Hopefully, we have already convinced you to create a forecasting document. Now it is time to go into more detail about how not to create one. We also provide some tips and tricks to make your forecast more accurate and useful.

Tip 1: Use a template so you don’t reinvent the wheel!

In the previous post, we talked about creating probabilities based on the type, tier, and history of the funder. But we do not want you to reinvent the wheel when doing this work. A template can make this process a lot easier, and we’ve provided one that you can download at the end of this post.

Type of Funder

You should classify your funders as either public, corporate, or foundation. Depending on your circumstances, it might also make sense to have a category for family foundation, major donor, or local v. national foundation. In general, public agencies are going to have a lower funding probability than corporate foundations and both will be lower than private foundations. National foundations are going to be much lower than local or regional funders.

Tier or Alignment

Tier should be used to classify funders by how well aligned you are. Obviously, you are more likely to be funded by organizations with which you closely align. Some nonprofits also benefit by classifying funders by which program they support. They know that one of their programs is able to win new funders 10% of the time, while another might only win funding 5% of the time.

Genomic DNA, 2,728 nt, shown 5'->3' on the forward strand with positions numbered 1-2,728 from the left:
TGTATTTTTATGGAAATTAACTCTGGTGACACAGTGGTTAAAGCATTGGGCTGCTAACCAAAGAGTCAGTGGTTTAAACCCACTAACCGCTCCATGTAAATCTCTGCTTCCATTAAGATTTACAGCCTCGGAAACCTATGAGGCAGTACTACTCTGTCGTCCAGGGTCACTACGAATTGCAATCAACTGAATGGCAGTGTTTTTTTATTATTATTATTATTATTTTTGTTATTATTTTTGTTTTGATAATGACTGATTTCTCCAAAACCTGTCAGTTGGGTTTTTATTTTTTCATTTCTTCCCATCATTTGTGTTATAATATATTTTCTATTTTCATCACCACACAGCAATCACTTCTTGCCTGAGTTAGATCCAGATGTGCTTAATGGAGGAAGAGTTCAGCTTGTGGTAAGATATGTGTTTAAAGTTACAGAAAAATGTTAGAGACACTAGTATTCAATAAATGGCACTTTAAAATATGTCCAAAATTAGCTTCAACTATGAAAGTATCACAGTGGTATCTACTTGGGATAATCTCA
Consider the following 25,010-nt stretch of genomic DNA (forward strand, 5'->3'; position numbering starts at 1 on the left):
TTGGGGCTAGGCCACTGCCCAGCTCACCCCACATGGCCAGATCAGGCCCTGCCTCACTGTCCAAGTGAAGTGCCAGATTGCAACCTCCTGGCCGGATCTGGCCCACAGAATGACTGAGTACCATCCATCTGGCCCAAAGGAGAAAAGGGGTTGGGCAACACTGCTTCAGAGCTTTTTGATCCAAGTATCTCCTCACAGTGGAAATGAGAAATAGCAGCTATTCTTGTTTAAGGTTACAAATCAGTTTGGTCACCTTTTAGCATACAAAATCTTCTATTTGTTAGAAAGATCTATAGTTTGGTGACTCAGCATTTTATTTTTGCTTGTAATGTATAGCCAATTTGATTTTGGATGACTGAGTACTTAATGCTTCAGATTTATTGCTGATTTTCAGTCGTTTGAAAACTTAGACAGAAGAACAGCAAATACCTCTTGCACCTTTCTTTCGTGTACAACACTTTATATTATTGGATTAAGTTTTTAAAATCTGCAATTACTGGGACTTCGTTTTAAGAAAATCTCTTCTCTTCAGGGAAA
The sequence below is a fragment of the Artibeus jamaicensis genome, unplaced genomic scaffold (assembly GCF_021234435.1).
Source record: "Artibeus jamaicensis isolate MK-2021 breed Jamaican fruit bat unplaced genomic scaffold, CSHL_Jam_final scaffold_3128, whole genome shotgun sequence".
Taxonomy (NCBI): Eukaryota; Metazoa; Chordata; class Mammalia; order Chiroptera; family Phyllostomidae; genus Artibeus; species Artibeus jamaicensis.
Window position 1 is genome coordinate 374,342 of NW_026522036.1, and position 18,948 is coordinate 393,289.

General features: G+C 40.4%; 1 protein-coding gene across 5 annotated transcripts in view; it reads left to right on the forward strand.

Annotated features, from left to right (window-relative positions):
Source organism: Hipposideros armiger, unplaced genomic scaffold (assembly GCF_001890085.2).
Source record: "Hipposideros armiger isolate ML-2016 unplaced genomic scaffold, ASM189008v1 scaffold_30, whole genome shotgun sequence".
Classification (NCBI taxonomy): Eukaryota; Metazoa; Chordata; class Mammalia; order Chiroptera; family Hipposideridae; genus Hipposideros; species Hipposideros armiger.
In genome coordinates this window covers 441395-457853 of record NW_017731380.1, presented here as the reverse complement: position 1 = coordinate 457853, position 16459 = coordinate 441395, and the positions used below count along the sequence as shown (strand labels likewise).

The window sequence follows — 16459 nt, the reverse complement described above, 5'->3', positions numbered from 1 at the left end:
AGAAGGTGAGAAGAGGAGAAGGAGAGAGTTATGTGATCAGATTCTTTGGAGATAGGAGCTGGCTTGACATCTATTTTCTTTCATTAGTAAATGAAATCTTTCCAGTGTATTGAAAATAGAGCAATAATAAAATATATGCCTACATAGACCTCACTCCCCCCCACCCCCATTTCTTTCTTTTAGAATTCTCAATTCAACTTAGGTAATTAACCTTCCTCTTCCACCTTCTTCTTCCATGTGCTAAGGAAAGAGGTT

History or Relationship

Your probability should obviously be MUCH higher among existing funders. In fact, if you are not renewing over 90% of your existing funders, at least among those who fund annually, you need to examine your stewardship efforts. History can also help you classify funders by your cultivation efforts and how long you have been building a real relationship with them.

Tip 2: All your funders must be named. Prospects AND ‘TBD’ ARE not funderS!

A major problem we see with forecasts is that many people want their projections to yield more money than they do. They frequently add a line for prospects that are not yet identified. Whether you call this TBD or ‘unidentified funders’ or ‘prospects’ — it does not belong on your forecasting chart, and you need to immediately delete that row.

Of course, there is an exception to this rule and it depends on timing. If you’re creating a projections chart for next year just a few months into your current fiscal year, you can have a line for unidentified prospects. If you have included this, you or your development team should ensure your team is actively bringing a lot of prospects to you every few weeks.